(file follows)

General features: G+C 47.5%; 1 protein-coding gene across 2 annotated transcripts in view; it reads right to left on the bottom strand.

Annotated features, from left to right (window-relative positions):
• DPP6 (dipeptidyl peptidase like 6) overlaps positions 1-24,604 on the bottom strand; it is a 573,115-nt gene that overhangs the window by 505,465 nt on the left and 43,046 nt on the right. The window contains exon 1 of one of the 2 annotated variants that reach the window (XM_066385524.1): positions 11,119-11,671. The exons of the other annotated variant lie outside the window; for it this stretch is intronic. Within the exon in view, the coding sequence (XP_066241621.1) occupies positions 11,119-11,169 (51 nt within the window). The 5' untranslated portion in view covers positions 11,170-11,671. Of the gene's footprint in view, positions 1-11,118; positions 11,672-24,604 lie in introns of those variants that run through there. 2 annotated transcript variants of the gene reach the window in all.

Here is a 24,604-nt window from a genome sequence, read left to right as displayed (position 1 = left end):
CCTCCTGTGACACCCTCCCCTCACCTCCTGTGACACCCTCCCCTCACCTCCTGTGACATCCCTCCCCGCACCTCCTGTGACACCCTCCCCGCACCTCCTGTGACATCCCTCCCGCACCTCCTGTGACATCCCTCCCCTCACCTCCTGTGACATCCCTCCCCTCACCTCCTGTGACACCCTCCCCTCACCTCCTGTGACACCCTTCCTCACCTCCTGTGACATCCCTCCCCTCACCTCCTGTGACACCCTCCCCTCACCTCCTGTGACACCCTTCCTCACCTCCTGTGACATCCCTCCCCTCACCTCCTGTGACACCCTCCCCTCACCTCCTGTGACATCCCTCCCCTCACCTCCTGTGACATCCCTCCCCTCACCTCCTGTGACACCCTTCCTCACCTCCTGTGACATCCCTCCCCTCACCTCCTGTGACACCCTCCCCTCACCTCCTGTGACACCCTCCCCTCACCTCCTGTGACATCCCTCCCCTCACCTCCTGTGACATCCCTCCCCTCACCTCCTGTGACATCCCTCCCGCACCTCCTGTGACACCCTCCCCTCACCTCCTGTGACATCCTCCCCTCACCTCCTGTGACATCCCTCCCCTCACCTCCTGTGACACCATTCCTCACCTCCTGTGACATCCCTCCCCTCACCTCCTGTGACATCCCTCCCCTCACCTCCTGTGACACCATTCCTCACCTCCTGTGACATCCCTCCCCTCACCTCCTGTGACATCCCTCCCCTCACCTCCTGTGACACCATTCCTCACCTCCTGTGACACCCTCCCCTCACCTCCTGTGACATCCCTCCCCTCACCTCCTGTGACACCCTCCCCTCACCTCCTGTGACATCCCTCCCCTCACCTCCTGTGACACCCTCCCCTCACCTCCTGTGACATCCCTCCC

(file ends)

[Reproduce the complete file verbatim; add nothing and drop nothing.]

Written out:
General features: G+C 47.5%; 1 protein-coding gene across 2 annotated transcripts in view; it reads right to left on the bottom strand.

Annotated features, from left to right (window-relative positions):
• DPP6 (dipeptidyl peptidase like 6) overlaps positions 1-24,604 on the bottom strand; it is a 573,115-nt gene that overhangs the window by 505,465 nt on the left and 43,046 nt on the right. The window contains exon 1 of one of the 2 annotated variants that reach the window (XM_066385524.1): positions 11,119-11,671. The exons of the other annotated variant lie outside the window; for it this stretch is intronic. Within the exon in view, the coding sequence (XP_066241621.1) occupies positions 11,119-11,169 (51 nt within the window). The 5' untranslated portion in view covers positions 11,170-11,671. Of the gene's footprint in view, positions 1-11,118; positions 11,672-24,604 lie in introns of those variants that run through there. 2 annotated transcript variants of the gene reach the window in all.

Here is a 24,604-nt window from a genome sequence, read left to right as displayed (position 1 = left end):
CCTCCTGTGACACCCTCCCCTCACCTCCTGTGACACCCTCCCCTCACCTCCTGTGACATCCCTCCCCGCACCTCCTGTGACACCCTCCCCGCACCTCCTGTGACATCCCTCCCGCACCTCCTGTGACATCCCTCCCCTCACCTCCTGTGACATCCCTCCCCTCACCTCCTGTGACACCCTCCCCTCACCTCCTGTGACACCCTTCCTCACCTCCTGTGACATCCCTCCCCTCACCTCCTGTGACACCCTCCCCTCACCTCCTGTGACACCCTTCCTCACCTCCTGTGACATCCCTCCCCTCACCTCCTGTGACACCCTCCCCTCACCTCCTGTGACATCCCTCCCCTCACCTCCTGTGACATCCCTCCCCTCACCTCCTGTGACACCCTTCCTCACCTCCTGTGACATCCCTCCCCTCACCTCCTGTGACACCCTCCCCTCACCTCCTGTGACACCCTCCCCTCACCTCCTGTGACATCCCTCCCCTCACCTCCTGTGACATCCCTCCCCTCACCTCCTGTGACATCCCTCCCGCACCTCCTGTGACACCCTCCCCTCACCTCCTGTGACATCCTCCCCTCACCTCCTGTGACATCCCTCCCCTCACCTCCTGTGACACCATTCCTCACCTCCTGTGACATCCCTCCCCTCACCTCCTGTGACATCCCTCCCCTCACCTCCTGTGACACCATTCCTCACCTCCTGTGACATCCCTCCCCTCACCTCCTGTGACATCCCTCCCCTCACCTCCTGTGACACCATTCCTCACCTCCTGTGACACCCTCCCCTCACCTCCTGTGACATCCCTCCCCTCACCTCCTGTGACACCCTCCCCTCACCTCCTGTGACATCCCTCCCCTCACCTCCTGTGACACCCTCCCCTCACCTCCTGTGACATCCCTCCC